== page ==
MG4B6 Half Unit
Design and Management of Organisations
This information is for the 2017/18 session.
Prof Yona Rubinstein NAB 5.31
This course is compulsory on the MSc in Management and Strategy. This course is available on the CEMS Exchange, Global MSc in Management, Global MSc in Management (CEMS MIM), Global MSc in Management (MBA Exchange), MBA Exchange, MSc in Human Resources and Organisations (Human Resource Management/CIPD) and MSc in Management (1 Year Programme). This course is available with permission as an outside option to students on other programmes where regulations permit.
In this course we investigate aspects of management and the internal organisation of the firm from birth to end.
What makes a successful entrepreneur? Are managers subject to human biases in decision making?
Our starting point is that entrepreneurs and mangers are human. We neglect neither general heuristics nor biases exhibited by individuals and groups and their impact on firms’ performance.
We further recognise that they make decisions in situations in which information is not perfect and not symmetrically shared, neither internally with their employees nor externally. We also consider the capabilities of organisations to design management strategies to cope with that.
How can firms attract and select the ‘right’ employees? Can pay and promotions be structured to screen the best workers and extract their efforts? Should firms develop employees’ talent and if so, how? Why do firms from teams and how these are used most effectively? Do experts follow the crowed? Why they turn to be “yes-men”? Can pay incentives be structured to motivate experts to share their private knowledge?
Design and Management of Organisations introduces students to a set of conceptual tools to cope with these key managerial challenges and critically evaluate contemporary management approaches.
The organising principle of much of the content of the course has its conceptual origins in economic strategy and behavioral economics applied to issues that are relevant to management. Additionally we draw upon findings form psychology and sociology.
The course complements MG4A3 (Incentives and Governance in Organisations) but can be taken as a stand-alone course.
20 hours of lectures and 10 hours of seminars in the LT.
Students on this course will have a reading week in Week 6, in line with Departmental policy.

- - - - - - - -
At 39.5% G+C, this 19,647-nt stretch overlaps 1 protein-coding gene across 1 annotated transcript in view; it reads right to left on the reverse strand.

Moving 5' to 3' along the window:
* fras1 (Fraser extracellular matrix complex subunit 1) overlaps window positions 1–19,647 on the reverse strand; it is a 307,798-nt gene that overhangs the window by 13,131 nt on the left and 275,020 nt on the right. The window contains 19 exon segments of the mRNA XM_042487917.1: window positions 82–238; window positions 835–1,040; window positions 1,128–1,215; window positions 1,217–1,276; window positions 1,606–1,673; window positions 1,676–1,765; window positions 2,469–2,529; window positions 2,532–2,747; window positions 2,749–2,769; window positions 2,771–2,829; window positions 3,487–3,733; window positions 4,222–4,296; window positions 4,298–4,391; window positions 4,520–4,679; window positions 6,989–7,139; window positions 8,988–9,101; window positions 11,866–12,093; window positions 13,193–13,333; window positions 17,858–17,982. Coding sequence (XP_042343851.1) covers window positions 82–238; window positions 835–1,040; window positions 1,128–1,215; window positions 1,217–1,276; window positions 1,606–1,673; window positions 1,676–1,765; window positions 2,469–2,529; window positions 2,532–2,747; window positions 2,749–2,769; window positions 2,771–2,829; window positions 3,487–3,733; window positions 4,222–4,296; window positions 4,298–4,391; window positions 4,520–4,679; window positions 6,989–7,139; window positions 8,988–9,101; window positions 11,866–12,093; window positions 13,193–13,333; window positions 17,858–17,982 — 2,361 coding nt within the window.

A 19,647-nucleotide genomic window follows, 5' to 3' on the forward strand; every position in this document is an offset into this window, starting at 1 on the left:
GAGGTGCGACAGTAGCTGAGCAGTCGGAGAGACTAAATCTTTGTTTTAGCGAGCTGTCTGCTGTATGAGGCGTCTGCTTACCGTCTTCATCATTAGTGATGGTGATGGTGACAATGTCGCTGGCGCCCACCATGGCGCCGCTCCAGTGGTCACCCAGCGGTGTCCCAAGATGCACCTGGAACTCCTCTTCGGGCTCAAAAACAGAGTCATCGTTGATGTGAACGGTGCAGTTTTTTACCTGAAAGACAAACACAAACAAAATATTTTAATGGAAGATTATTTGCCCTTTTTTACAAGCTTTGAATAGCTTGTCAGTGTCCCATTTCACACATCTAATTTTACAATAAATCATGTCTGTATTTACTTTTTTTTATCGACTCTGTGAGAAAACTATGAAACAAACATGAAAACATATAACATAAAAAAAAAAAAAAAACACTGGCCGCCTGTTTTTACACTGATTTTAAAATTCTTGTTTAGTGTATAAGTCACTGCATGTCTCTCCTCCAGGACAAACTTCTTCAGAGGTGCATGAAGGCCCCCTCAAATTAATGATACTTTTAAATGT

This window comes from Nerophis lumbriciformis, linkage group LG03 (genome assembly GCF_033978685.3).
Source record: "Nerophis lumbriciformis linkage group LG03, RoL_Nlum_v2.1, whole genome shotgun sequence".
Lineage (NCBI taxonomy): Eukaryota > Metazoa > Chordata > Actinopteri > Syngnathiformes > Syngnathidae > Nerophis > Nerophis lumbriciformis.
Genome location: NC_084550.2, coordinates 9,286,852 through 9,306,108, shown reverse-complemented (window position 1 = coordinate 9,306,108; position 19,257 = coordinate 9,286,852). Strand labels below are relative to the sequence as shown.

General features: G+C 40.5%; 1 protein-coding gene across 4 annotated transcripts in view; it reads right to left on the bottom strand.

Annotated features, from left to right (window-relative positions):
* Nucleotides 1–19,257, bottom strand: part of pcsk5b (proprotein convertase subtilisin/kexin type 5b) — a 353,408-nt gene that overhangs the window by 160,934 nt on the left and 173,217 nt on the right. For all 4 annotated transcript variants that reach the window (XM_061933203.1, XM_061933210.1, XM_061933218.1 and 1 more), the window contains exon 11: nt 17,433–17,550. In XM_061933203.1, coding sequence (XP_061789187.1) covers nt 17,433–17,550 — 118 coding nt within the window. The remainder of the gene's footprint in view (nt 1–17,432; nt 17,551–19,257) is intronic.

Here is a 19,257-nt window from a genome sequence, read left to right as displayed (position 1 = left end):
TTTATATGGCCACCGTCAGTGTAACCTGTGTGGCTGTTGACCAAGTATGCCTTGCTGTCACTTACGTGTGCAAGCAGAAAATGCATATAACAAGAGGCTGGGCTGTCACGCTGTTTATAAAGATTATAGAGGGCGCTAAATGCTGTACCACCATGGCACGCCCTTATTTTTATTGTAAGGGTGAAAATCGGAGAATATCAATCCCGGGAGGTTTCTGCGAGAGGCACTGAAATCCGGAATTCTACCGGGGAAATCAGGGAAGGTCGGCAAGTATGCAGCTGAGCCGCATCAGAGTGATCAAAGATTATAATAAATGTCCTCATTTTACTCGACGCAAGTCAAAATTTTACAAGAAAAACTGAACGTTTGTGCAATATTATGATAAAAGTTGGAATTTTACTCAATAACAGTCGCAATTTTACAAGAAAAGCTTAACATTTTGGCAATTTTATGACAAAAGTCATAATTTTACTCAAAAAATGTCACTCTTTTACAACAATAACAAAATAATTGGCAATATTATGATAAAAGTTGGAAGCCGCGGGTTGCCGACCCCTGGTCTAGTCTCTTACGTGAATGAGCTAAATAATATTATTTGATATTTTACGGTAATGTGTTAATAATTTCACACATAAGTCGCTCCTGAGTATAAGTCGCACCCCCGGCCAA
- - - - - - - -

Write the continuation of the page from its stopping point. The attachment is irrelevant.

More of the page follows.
Students will be expected to produce 1 problem sets in the LT.
Multiple exercises will be provided throughout the term and will be discussed during lectures and review sessions. In addition a major problem set will be circulated at the end of the week 5. This problem set will be discussed in class for feedback purposes only.
The first set of slides will be provided during lecture 1 and subsequent sets will be posted online. These slides constitute the backbone of the course. You are expected to flesh out the slides using models, graphs, and examples discussed during the lectures.
Kenneth J. Arrow. 1973. The Theory of Discrimination, in O. Ashenfelter and A. Rees (eds.), Discrimination in Labor Markets, Princeton, NJ: Princeton University Press.
Abhijit V. Banerjee. 1992. A Simple Model of Herd Behavior. The Quarterly Journal of Economics 107(3): 797-817.
Nicholas Bloom and John Van Reenen. 2007. Measuring and Explaining Management Practices Across Firms and Countries. The Quarterly Journal of Economics 122(4): 1351-1408.
David De Meza and Clive Southey. 1996. The borrower’s curse: Optimism, finance, and entrepreneurship. Economic Journal 106: 375-386.
James J. Heckman and Yona Rubinstein. 2001. The importance of noncognitive skills: Lessons from the GED testing program. American Economic Review 91(May): 145-149.
Erik Hurst and Benjamin W. Pugsley. 2011. What do small businesses do? Brookings Papers on Economic Activity (Fall): 73-118.
Daniel Kahneman and Amos Tversky. 1979. Prospect Theory: An Analysis of Decision under Risk. Econometrica 47(2): 263-292.
Edward P. Lazear. 2005. Entrepreneurship. Journal of Labor Economics 23(4): 649-680.
Ross Levine and Yona Rubinstein. 2015. Smart and Illicit: Who Becomes an Entrepreneur and Do They Earn More? NBER Working Paper No. 19276.
Canice Prendergast. 1993. A Theory of 'Yes Men'. American Economic Review 83(4): 757-770.
Exam (100%, duration: 2 hours) in the main exam period.
Total students 2016/17: 88
Average class size 2016/17: 47
Controlled access 2016/17: Yes
Value: Half Unit
Personal development skills
- Problem solving
- Commercial awareness